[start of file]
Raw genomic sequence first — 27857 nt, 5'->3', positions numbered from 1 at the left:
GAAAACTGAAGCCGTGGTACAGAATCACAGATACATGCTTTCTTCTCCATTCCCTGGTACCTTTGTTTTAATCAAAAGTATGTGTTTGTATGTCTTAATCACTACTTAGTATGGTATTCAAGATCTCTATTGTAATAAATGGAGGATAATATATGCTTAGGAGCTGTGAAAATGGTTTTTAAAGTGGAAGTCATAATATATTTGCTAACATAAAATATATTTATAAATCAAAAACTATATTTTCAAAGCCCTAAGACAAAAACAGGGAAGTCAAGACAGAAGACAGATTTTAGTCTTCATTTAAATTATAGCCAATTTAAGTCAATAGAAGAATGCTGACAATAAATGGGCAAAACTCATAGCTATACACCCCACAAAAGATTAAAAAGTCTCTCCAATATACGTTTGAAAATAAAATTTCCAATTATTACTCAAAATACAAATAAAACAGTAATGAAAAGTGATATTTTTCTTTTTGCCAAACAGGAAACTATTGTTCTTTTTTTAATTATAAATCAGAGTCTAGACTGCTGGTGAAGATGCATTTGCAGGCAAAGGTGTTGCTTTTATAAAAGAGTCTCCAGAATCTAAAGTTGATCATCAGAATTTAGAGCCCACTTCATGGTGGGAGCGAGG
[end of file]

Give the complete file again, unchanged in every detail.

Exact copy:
Raw genomic sequence first — 27857 nt, 5'->3', positions numbered from 1 at the left:
GAAAACTGAAGCCGTGGTACAGAATCACAGATACATGCTTTCTTCTCCATTCCCTGGTACCTTTGTTTTAATCAAAAGTATGTGTTTGTATGTCTTAATCACTACTTAGTATGGTATTCAAGATCTCTATTGTAATAAATGGAGGATAATATATGCTTAGGAGCTGTGAAAATGGTTTTTAAAGTGGAAGTCATAATATATTTGCTAACATAAAATATATTTATAAATCAAAAACTATATTTTCAAAGCCCTAAGACAAAAACAGGGAAGTCAAGACAGAAGACAGATTTTAGTCTTCATTTAAATTATAGCCAATTTAAGTCAATAGAAGAATGCTGACAATAAATGGGCAAAACTCATAGCTATACACCCCACAAAAGATTAAAAAGTCTCTCCAATATACGTTTGAAAATAAAATTTCCAATTATTACTCAAAATACAAATAAAACAGTAATGAAAAGTGATATTTTTCTTTTTGCCAAACAGGAAACTATTGTTCTTTTTTTAATTATAAATCAGAGTCTAGACTGCTGGTGAAGATGCATTTGCAGGCAAAGGTGTTGCTTTTATAAAAGAGTCTCCAGAATCTAAAGTTGATCATCAGAATTTAGAGCCCACTTCATGGTGGGAGCGAGG